For instance, the White House is weighing imposing new sanctions on Alisher Usmanov, the owner of an iron and steel conglomerate who Forbes has estimated to be worth more than $15 billion, the people said. The people spoke on the condition of anonymity to reflect internal deliberations not yet made public. Usmanov was placed under sanctions by E.U. officials Monday. The U.S. sanctions would also probably include travel restrictions and the seizure of overseas assets that could run into the billions.
The U.S. is also expected to announce new sanctions on Belarus and Russian defense firms as soon as Wednesday, according to two other people familiar with the matter, who spoke on the condition of anonymity to reflect matters not yet made public. Belarus has prepared to join the Russian invasion, according to U.S. intelligence officials.
America’s sanctions are expected to be more complicated than those imposed by the E.U., targeting not just the individuals but also their family members and companies they own, according to a White House official, who also spoke on the condition of anonymity to reflect internal deliberations. President Biden said in his State of the Union address on Tuesday night that the U.S. would join with Europe to “seize their yachts, their luxury apartments, their private jets.”
The Department of Justice on Wednesday also announced the creation of “Task Force KleptoCapture” to coordinate prosecutors and other federal investigators in the effort to prosecute sanctions against “corrupt Russian oligarchs.” The task force will be led by a prosecutor with the U.S. Attorney’s Office for the Southern District of New York and include leadership from the FBI, U.S. Secret Service, Department of Homeland Security, and Internal Revenue Service, among other federal agencies.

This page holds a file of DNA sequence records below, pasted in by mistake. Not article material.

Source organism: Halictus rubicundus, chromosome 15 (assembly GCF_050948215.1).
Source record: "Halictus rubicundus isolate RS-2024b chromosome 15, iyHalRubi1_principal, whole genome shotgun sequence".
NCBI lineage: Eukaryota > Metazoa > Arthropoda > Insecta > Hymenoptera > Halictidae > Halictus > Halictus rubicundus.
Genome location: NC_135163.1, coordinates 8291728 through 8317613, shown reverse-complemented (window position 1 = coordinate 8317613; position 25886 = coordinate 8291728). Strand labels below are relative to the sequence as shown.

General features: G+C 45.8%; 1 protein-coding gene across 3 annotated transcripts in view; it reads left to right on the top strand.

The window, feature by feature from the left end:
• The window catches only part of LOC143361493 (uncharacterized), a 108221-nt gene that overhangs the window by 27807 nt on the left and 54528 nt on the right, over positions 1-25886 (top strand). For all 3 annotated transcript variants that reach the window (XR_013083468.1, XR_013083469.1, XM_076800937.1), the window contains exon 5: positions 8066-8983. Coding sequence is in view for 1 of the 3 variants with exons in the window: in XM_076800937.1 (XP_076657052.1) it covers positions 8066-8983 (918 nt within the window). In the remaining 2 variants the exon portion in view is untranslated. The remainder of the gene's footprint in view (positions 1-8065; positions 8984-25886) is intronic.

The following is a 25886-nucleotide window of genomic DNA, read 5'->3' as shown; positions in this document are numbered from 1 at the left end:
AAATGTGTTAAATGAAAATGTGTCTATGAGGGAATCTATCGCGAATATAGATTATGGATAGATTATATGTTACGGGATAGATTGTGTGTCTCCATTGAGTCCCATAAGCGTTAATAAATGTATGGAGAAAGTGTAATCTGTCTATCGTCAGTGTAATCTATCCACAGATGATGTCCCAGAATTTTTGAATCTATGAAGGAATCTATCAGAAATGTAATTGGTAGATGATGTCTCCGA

“Tonight, I say to the Russian oligarchs and the corrupt leaders who built billions off this violent regime — no more,” the president said. “We’re coming for your ill-begotten gains.”
A Treasury spokeswoman declined to comment. Usmanov’s company Metalloinvest, a mining firm, said in a statement that it considers the sanctions against him to be “ungrounded and unfair.” Usmanov also released a statement accusing the E.U. of “false and defamatory allegations damaging my honour, dignity and business reputation.”
The additional sanctions represent one part of the unprecedented campaign of economic measures against Russian oligarchs tied to the Kremlin. In the past week alone, Western leaders have announced a series of punitive measures targeting the network of business executives and politically connected donors who are widely regarded as critical allies of the Russian president.